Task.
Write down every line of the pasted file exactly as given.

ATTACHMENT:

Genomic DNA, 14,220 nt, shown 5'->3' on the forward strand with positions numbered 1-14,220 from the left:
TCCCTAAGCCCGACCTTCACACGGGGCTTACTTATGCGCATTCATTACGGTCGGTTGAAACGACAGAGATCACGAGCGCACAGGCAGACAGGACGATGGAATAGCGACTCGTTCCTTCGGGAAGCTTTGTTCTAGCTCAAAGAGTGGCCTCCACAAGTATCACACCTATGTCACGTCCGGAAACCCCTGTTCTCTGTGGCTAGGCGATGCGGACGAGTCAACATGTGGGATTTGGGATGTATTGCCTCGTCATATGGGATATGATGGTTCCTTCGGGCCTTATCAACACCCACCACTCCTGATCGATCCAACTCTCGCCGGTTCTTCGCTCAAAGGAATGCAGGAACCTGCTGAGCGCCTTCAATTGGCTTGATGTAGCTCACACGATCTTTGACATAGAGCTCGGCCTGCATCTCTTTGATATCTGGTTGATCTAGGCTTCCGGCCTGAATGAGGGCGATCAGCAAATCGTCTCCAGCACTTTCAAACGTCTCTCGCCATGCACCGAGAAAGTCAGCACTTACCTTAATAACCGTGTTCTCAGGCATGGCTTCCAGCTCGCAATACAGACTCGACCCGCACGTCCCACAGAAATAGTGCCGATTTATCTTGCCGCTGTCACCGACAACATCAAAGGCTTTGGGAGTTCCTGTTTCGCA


Genomic DNA, 14,220 nt, shown 5'->3' on the forward strand with positions numbered 1-14,220 from the left:
TCCCTAAGCCCGACCTTCACACGGGGCTTACTTATGCGCATTCATTACGGTCGGTTGAAACGACAGAGATCACGAGCGCACAGGCAGACAGGACGATGGAATAGCGACTCGTTCCTTCGGGAAGCTTTGTTCTAGCTCAAAGAGTGGCCTCCACAAGTATCACACCTATGTCACGTCCGGAAACCCCTGTTCTCTGTGGCTAGGCGATGCGGACGAGTCAACATGTGGGATTTGGGATGTATTGCCTCGTCATATGGGATATGATGGTTCCTTCGGGCCTTATCAACACCCACCACTCCTGATCGATCCAACTCTCGCCGGTTCTTCGCTCAAAGGAATGCAGGAACCTGCTGAGCGCCTTCAATTGGCTTGATGTAGCTCACACGATCTTTGACATAGAGCTCGGCCTGCATCTCTTTGATATCTGGTTGATCTAGGCTTCCGGCCTGAATGAGGGCGATCAGCAAATCGTCTCCAGCACTTTCAAACGTCTCTCGCCATGCACCGAGAAAGTCAGCACTTACCTTAATAACCGTGTTCTCAGGCATGGCTTCCAGCTCGCAATACAGACTCGACCCGCACGTCCCACAGAAATAGTGCCGATTTATCTTGCCGCTGTCACCGACAACATCAAAGGCTTTGGGAGTTCCTGTTTCGCA